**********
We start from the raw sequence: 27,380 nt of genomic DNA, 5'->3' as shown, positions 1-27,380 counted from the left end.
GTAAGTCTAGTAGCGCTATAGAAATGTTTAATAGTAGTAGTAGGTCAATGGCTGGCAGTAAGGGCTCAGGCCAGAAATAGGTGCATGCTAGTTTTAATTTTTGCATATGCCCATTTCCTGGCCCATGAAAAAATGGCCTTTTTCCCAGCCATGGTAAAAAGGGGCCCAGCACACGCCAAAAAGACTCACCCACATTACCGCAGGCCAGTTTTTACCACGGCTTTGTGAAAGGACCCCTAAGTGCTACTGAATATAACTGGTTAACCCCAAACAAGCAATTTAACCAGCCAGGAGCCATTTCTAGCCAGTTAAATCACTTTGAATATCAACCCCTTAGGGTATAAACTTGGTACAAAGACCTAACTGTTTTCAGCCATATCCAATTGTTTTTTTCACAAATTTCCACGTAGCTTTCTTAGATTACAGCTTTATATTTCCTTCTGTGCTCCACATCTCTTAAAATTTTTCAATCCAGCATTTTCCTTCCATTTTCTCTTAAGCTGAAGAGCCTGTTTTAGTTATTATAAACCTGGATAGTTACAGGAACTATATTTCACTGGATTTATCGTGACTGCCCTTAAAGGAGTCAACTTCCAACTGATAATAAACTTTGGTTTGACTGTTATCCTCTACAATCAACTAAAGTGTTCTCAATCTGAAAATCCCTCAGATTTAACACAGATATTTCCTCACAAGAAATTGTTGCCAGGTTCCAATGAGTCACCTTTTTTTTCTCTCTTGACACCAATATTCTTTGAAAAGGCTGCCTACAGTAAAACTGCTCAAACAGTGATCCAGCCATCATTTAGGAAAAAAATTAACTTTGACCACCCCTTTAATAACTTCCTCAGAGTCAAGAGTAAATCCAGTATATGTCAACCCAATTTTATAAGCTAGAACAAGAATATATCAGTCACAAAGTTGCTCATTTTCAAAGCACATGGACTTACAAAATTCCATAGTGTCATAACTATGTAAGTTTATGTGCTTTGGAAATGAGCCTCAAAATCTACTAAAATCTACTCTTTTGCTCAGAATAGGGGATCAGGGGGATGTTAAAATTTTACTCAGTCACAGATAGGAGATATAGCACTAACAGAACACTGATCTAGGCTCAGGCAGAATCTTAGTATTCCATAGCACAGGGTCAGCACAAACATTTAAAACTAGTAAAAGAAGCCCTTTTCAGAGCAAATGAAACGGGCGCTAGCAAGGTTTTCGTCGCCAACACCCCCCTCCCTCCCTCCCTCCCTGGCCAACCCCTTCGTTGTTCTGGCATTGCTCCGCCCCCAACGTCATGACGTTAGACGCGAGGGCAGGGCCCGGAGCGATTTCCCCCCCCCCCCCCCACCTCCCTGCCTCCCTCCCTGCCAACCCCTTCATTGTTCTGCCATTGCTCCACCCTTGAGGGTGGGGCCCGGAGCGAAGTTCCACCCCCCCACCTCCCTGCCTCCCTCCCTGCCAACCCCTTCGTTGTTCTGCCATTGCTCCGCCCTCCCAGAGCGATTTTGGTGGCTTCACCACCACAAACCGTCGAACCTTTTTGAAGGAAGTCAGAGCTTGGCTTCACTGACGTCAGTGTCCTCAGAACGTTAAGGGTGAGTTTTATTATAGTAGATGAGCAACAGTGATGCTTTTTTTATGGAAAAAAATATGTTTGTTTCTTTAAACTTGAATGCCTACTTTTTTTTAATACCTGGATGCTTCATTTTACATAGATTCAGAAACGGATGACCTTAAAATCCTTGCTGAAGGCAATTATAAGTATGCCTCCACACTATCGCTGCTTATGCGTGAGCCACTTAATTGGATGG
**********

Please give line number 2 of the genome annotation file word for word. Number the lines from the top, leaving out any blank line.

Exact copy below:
GTAAGTCTAGTAGCGCTATAGAAATGTTTAATAGTAGTAGTAGGTCAATGGCTGGCAGTAAGGGCTCAGGCCAGAAATAGGTGCATGCTAGTTTTAATTTTTGCATATGCCCATTTCCTGGCCCATGAAAAAATGGCCTTTTTCCCAGCCATGGTAAAAAGGGGCCCAGCACACGCCAAAAAGACTCACCCACATTACCGCAGGCCAGTTTTTACCACGGCTTTGTGAAAGGACCCCTAAGTGCTACTGAATATAACTGGTTAACCCCAAACAAGCAATTTAACCAGCCAGGAGCCATTTCTAGCCAGTTAAATCACTTTGAATATCAACCCCTTAGGGTATAAACTTGGTACAAAGACCTAACTGTTTTCAGCCATATCCAATTGTTTTTTTCACAAATTTCCACGTAGCTTTCTTAGATTACAGCTTTATATTTCCTTCTGTGCTCCACATCTCTTAAAATTTTTCAATCCAGCATTTTCCTTCCATTTTCTCTTAAGCTGAAGAGCCTGTTTTAGTTATTATAAACCTGGATAGTTACAGGAACTATATTTCACTGGATTTATCGTGACTGCCCTTAAAGGAGTCAACTTCCAACTGATAATAAACTTTGGTTTGACTGTTATCCTCTACAATCAACTAAAGTGTTCTCAATCTGAAAATCCCTCAGATTTAACACAGATATTTCCTCACAAGAAATTGTTGCCAGGTTCCAATGAGTCACCTTTTTTTTCTCTCTTGACACCAATATTCTTTGAAAAGGCTGCCTACAGTAAAACTGCTCAAACAGTGATCCAGCCATCATTTAGGAAAAAAATTAACTTTGACCACCCCTTTAATAACTTCCTCAGAGTCAAGAGTAAATCCAGTATATGTCAACCCAATTTTATAAGCTAGAACAAGAATATATCAGTCACAAAGTTGCTCATTTTCAAAGCACATGGACTTACAAAATTCCATAGTGTCATAACTATGTAAGTTTATGTGCTTTGGAAATGAGCCTCAAAATCTACTAAAATCTACTCTTTTGCTCAGAATAGGGGATCAGGGGGATGTTAAAATTTTACTCAGTCACAGATAGGAGATATAGCACTAACAGAACACTGATCTAGGCTCAGGCAGAATCTTAGTATTCCATAGCACAGGGTCAGCACAAACATTTAAAACTAGTAAAAGAAGCCCTTTTCAGAGCAAATGAAACGGGCGCTAGCAAGGTTTTCGTCGCCAACACCCCCCTCCCTCCCTCCCTCCCTGGCCAACCCCTTCGTTGTTCTGGCATTGCTCCGCCCCCAACGTCATGACGTTAGACGCGAGGGCAGGGCCCGGAGCGATTTCCCCCCCCCCCCCCCACCTCCCTGCCTCCCTCCCTGCCAACCCCTTCATTGTTCTGCCATTGCTCCACCCTTGAGGGTGGGGCCCGGAGCGAAGTTCCACCCCCCCACCTCCCTGCCTCCCTCCCTGCCAACCCCTTCGTTGTTCTGCCATTGCTCCGCCCTCCCAGAGCGATTTTGGTGGCTTCACCACCACAAACCGTCGAACCTTTTTGAAGGAAGTCAGAGCTTGGCTTCACTGACGTCAGTGTCCTCAGAACGTTAAGGGTGAGTTTTATTATAGTAGATGAGCAACAGTGATGCTTTTTTTATGGAAAAAAATATGTTTGTTTCTTTAAACTTGAATGCCTACTTTTTTTTAATACCTGGATGCTTCATTTTACATAGATTCAGAAACGGATGACCTTAAAATCCTTGCTGAAGGCAATTATAAGTATGCCTCCACACTATCGCTGCTTATGCGTGAGCCACTTAATTGGATGG